Devarajan says tackling quiet corruption will require “a combination of strong and committed leadership, policies and institution at the sectoral level, and – most important – increased accountability and (participation) by citizens”.
What this means is that political will is needed to genuinely tackle corruption at all levels. Legislative gaps must be filled and law enforcement must be strengthened.
South African investigative journalist William Gumede says, “The corruption-fighting capacity of existing institutions should be strengthened.
Therefore, Africans need independent anti-corruption structures, which should be led by agencies in the private sector or civil society.”
As such, governments must start punishing corrupt behaviour through legal, social and political means, while also rewarding commendable behaviour by public servants so as to discourage dishonesty.

The International Hand
 
Phillippa Lewis, writing for Think Africa Press in March 2013, argues that corruption in Africa cannot be completely dealt with if corruption in the West is not concurrently tackled.
“Corruption is a problem with which most of the world is still struggling, developed countries included.
“In a telling case in 2008, for example, German multinational Siemens was found to have had a slush fund totalling more than (US$1.7b) to help win overseas contracts from 2001 to 2007. The company was investigated for bribe-paying, corruption and falsifying corporate books and, after much plea bargaining and negotiating, was fined a record US$800 million.
“This kind of corruption can sometimes also be part and parcel of African corruption in that such companies are on the lesser-examined supply side of bribes while African governments are on the demand side.
“In 2010, for instance, BAE Systems, one of the world’s largest defence contractors, pled guilty to criminal charges regarding contracts won from countries including Tanzania and South Africa. BAE was investigated by the UK’s Serious Fraud Office in a long-running case and ended up paying (US$460m) in fines.”
Lewis says the UK government and its British Export Credits Guarantee Department (ECGD) helps exporters invest in “high-risk” projects, many of which allegedly involve corruption and environmental destruction.
Countries like Lesotho reportedly owe more than 50 percent of their national debt to export credit agencies such as the British ECGD, and – Lewis says – while not all these debts are “necessarily economically corrupt, they contribute to a climate of broader corruption in which moral standards are seemingly bypassed in pursuit of economic gain by developed countries”.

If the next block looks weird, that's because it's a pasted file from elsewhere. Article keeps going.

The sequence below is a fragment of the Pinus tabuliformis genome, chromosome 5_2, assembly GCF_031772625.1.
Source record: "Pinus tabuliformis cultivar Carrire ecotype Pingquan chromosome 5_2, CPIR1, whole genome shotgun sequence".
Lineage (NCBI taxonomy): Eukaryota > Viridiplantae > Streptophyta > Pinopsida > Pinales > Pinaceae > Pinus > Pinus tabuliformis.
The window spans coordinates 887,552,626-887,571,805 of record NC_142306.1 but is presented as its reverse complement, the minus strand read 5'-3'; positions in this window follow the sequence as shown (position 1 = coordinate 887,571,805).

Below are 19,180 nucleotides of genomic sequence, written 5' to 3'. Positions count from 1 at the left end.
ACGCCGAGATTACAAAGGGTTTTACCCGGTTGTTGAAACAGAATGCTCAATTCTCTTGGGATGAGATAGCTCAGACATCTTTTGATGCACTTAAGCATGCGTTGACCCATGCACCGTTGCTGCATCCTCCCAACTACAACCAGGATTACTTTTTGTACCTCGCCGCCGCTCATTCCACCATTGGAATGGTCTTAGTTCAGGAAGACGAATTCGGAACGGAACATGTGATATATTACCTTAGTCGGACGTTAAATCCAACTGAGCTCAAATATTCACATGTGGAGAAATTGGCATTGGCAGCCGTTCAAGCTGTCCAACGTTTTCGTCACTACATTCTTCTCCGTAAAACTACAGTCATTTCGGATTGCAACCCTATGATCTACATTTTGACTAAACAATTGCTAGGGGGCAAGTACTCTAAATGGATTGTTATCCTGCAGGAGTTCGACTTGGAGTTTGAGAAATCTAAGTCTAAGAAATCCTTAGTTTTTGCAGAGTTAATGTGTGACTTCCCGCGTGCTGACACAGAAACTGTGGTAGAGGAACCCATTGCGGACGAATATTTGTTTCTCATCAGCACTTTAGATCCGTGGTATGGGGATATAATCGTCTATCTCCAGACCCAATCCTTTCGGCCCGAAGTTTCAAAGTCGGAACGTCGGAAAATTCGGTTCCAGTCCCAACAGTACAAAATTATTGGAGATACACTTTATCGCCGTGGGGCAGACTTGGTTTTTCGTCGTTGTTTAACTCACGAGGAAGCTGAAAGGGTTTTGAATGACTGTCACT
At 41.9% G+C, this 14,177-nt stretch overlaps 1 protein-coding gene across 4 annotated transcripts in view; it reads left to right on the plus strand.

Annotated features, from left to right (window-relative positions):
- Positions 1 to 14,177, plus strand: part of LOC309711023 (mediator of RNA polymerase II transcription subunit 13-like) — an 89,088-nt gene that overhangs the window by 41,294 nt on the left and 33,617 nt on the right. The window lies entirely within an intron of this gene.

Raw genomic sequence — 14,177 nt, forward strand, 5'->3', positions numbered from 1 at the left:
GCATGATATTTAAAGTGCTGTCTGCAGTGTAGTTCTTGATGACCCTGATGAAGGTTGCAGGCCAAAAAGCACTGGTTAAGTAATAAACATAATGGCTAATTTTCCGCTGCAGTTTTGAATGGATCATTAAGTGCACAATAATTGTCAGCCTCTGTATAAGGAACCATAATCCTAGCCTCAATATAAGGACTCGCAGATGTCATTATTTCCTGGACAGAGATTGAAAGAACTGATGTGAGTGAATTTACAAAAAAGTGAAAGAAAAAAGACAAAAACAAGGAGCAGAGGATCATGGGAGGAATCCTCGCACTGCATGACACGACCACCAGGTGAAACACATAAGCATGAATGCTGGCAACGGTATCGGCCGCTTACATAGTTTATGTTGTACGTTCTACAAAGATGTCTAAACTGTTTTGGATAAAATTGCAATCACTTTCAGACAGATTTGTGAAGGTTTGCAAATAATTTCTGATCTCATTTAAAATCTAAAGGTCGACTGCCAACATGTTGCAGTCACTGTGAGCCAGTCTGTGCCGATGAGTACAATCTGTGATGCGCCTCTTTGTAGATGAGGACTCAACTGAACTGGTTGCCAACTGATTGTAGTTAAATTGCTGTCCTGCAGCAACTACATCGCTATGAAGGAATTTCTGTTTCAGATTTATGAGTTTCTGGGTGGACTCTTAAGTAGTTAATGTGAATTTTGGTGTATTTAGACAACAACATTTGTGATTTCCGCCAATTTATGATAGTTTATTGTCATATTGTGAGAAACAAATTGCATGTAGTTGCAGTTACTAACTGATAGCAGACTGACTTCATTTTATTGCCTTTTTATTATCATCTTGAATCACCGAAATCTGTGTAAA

Lewis says “local efforts (to combat corruption) can only be effective if they are not contradicted by wide-scale corruption at the upper echelons of public life, including at the international level”.
She concludes, “Corruption, toxic debt and dubious arms deals continue to plague developing countries, but the blame for this cannot be solely placed on those in the developing world.
“Instead, developed countries must look a little closer to home and realise that true change requires transparency and accountability at all levels and in all states.”
Under the relevant provisions of UN Convention Against Corruption (UNCAC), state parties have to trace, identify, freeze, and confiscate proceeds of corruption and repatriate them to the legitimate owners.
And both the UN and the World Bank concur that this provision is the most potent assault against corruption.
“However,” the UNECA report on illicit financial flows from Africa says, “in order to legitimately recover stolen assets under the UNCAC framework and international law, the stolen assets or their transforms have to be identified, which implicitly renders the following as the most pressing issues in the global fight against corruption: financial transparency particularly beneficial ownership, domestication of the UN convention, and streamlining of mutual legal assistance procedures.
“It demands implicitly that African countries rise to the occasion by quickly domesticating UNCAC provisions and concurrently improving their investigative infrastructures and prosecutorial acumen.
“This action plan should include where necessary a protocol for requesting financial and technical assistance from the global community in order to accomplish the ultimate goal of establishing an effective stolen asset recovery regime — the core of the anti-corruption strategy and better governance and institutions.”

April 2013